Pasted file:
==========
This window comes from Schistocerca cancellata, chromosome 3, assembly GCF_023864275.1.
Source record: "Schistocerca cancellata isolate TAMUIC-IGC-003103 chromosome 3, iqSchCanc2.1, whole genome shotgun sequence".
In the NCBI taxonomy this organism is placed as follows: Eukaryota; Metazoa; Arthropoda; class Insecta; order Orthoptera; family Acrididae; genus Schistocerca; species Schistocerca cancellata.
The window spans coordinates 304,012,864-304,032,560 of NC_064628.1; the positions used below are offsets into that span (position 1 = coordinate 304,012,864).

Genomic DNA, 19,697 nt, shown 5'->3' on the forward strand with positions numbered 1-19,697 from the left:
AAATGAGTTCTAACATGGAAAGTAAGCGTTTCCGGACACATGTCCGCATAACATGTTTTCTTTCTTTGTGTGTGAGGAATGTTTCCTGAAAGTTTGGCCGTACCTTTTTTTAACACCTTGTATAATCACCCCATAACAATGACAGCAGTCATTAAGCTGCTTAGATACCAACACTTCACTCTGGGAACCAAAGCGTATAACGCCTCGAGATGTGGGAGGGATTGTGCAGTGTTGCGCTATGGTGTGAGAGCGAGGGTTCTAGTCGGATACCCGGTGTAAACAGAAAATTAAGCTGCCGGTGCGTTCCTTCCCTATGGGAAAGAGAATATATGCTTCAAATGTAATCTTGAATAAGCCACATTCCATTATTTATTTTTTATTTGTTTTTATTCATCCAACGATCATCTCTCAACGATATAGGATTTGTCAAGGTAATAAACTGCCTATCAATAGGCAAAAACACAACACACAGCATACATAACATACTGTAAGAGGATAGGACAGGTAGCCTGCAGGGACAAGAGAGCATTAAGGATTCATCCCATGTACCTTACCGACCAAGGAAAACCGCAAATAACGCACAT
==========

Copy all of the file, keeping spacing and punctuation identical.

This window comes from Schistocerca cancellata, chromosome 3, assembly GCF_023864275.1.
Source record: "Schistocerca cancellata isolate TAMUIC-IGC-003103 chromosome 3, iqSchCanc2.1, whole genome shotgun sequence".
In the NCBI taxonomy this organism is placed as follows: Eukaryota; Metazoa; Arthropoda; class Insecta; order Orthoptera; family Acrididae; genus Schistocerca; species Schistocerca cancellata.
The window spans coordinates 304,012,864-304,032,560 of NC_064628.1; the positions used below are offsets into that span (position 1 = coordinate 304,012,864).

Genomic DNA, 19,697 nt, shown 5'->3' on the forward strand with positions numbered 1-19,697 from the left:
AAATGAGTTCTAACATGGAAAGTAAGCGTTTCCGGACACATGTCCGCATAACATGTTTTCTTTCTTTGTGTGTGAGGAATGTTTCCTGAAAGTTTGGCCGTACCTTTTTTTAACACCTTGTATAATCACCCCATAACAATGACAGCAGTCATTAAGCTGCTTAGATACCAACACTTCACTCTGGGAACCAAAGCGTATAACGCCTCGAGATGTGGGAGGGATTGTGCAGTGTTGCGCTATGGTGTGAGAGCGAGGGTTCTAGTCGGATACCCGGTGTAAACAGAAAATTAAGCTGCCGGTGCGTTCCTTCCCTATGGGAAAGAGAATATATGCTTCAAATGTAATCTTGAATAAGCCACATTCCATTATTTATTTTTTATTTGTTTTTATTCATCCAACGATCATCTCTCAACGATATAGGATTTGTCAAGGTAATAAACTGCCTATCAATAGGCAAAAACACAACACACAGCATACATAACATACTGTAAGAGGATAGGACAGGTAGCCTGCAGGGACAAGAGAGCATTAAGGATTCATCCCATGTACCTTACCGACCAAGGAAAACCGCAAATAACGCACAT